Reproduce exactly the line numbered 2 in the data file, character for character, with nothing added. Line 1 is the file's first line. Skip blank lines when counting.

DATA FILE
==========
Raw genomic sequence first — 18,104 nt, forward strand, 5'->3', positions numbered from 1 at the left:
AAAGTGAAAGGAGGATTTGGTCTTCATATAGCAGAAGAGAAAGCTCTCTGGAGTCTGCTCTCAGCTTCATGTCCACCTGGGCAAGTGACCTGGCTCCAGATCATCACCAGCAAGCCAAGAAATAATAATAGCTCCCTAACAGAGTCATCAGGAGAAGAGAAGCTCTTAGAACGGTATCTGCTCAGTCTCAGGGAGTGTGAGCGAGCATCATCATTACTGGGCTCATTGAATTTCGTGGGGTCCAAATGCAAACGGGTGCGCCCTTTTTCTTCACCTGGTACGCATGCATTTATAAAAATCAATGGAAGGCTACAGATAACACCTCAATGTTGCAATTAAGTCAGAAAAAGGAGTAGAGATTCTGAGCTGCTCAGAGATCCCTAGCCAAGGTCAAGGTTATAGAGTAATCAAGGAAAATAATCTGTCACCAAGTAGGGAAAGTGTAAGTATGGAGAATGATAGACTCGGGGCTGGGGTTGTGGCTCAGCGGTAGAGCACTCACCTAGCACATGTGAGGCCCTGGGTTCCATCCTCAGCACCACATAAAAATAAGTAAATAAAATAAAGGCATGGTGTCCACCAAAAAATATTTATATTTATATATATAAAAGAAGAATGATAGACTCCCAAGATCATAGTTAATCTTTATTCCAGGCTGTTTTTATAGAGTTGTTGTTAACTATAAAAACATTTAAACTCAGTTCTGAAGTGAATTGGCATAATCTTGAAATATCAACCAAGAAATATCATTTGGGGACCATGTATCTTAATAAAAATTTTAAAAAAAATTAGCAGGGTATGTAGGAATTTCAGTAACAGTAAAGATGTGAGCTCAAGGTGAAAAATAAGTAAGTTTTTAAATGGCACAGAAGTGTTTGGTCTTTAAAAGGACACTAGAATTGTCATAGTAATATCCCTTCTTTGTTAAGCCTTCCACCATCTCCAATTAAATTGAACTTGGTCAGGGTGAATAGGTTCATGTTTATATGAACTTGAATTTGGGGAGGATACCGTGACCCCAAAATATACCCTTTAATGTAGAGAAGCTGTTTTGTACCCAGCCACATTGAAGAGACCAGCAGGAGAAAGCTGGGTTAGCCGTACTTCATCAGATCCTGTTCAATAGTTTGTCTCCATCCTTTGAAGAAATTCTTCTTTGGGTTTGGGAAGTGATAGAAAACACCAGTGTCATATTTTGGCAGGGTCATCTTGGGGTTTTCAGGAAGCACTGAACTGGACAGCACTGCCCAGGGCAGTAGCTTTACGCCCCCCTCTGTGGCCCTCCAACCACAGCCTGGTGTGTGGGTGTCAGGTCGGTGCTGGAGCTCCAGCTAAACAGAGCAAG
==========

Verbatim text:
AAAGTGAAAGGAGGATTTGGTCTTCATATAGCAGAAGAGAAAGCTCTCTGGAGTCTGCTCTCAGCTTCATGTCCACCTGGGCAAGTGACCTGGCTCCAGATCATCACCAGCAAGCCAAGAAATAATAATAGCTCCCTAACAGAGTCATCAGGAGAAGAGAAGCTCTTAGAACGGTATCTGCTCAGTCTCAGGGAGTGTGAGCGAGCATCATCATTACTGGGCTCATTGAATTTCGTGGGGTCCAAATGCAAACGGGTGCGCCCTTTTTCTTCACCTGGTACGCATGCATTTATAAAAATCAATGGAAGGCTACAGATAACACCTCAATGTTGCAATTAAGTCAGAAAAAGGAGTAGAGATTCTGAGCTGCTCAGAGATCCCTAGCCAAGGTCAAGGTTATAGAGTAATCAAGGAAAATAATCTGTCACCAAGTAGGGAAAGTGTAAGTATGGAGAATGATAGACTCGGGGCTGGGGTTGTGGCTCAGCGGTAGAGCACTCACCTAGCACATGTGAGGCCCTGGGTTCCATCCTCAGCACCACATAAAAATAAGTAAATAAAATAAAGGCATGGTGTCCACCAAAAAATATTTATATTTATATATATAAAAGAAGAATGATAGACTCCCAAGATCATAGTTAATCTTTATTCCAGGCTGTTTTTATAGAGTTGTTGTTAACTATAAAAACATTTAAACTCAGTTCTGAAGTGAATTGGCATAATCTTGAAATATCAACCAAGAAATATCATTTGGGGACCATGTATCTTAATAAAAATTTTAAAAAAAATTAGCAGGGTATGTAGGAATTTCAGTAACAGTAAAGATGTGAGCTCAAGGTGAAAAATAAGTAAGTTTTTAAATGGCACAGAAGTGTTTGGTCTTTAAAAGGACACTAGAATTGTCATAGTAATATCCCTTCTTTGTTAAGCCTTCCACCATCTCCAATTAAATTGAACTTGGTCAGGGTGAATAGGTTCATGTTTATATGAACTTGAATTTGGGGAGGATACCGTGACCCCAAAATATACCCTTTAATGTAGAGAAGCTGTTTTGTACCCAGCCACATTGAAGAGACCAGCAGGAGAAAGCTGGGTTAGCCGTACTTCATCAGATCCTGTTCAATAGTTTGTCTCCATCCTTTGAAGAAATTCTTCTTTGGGTTTGGGAAGTGATAGAAAACACCAGTGTCATATTTTGGCAGGGTCATCTTGGGGTTTTCAGGAAGCACTGAACTGGACAGCACTGCCCAGGGCAGTAGCTTTACGCCCCCCTCTGTGGCCCTCCAACCACAGCCTGGTGTGTGGGTGTCAGGTCGGTGCTGGAGCTCCAGCTAAACAGAGCAAG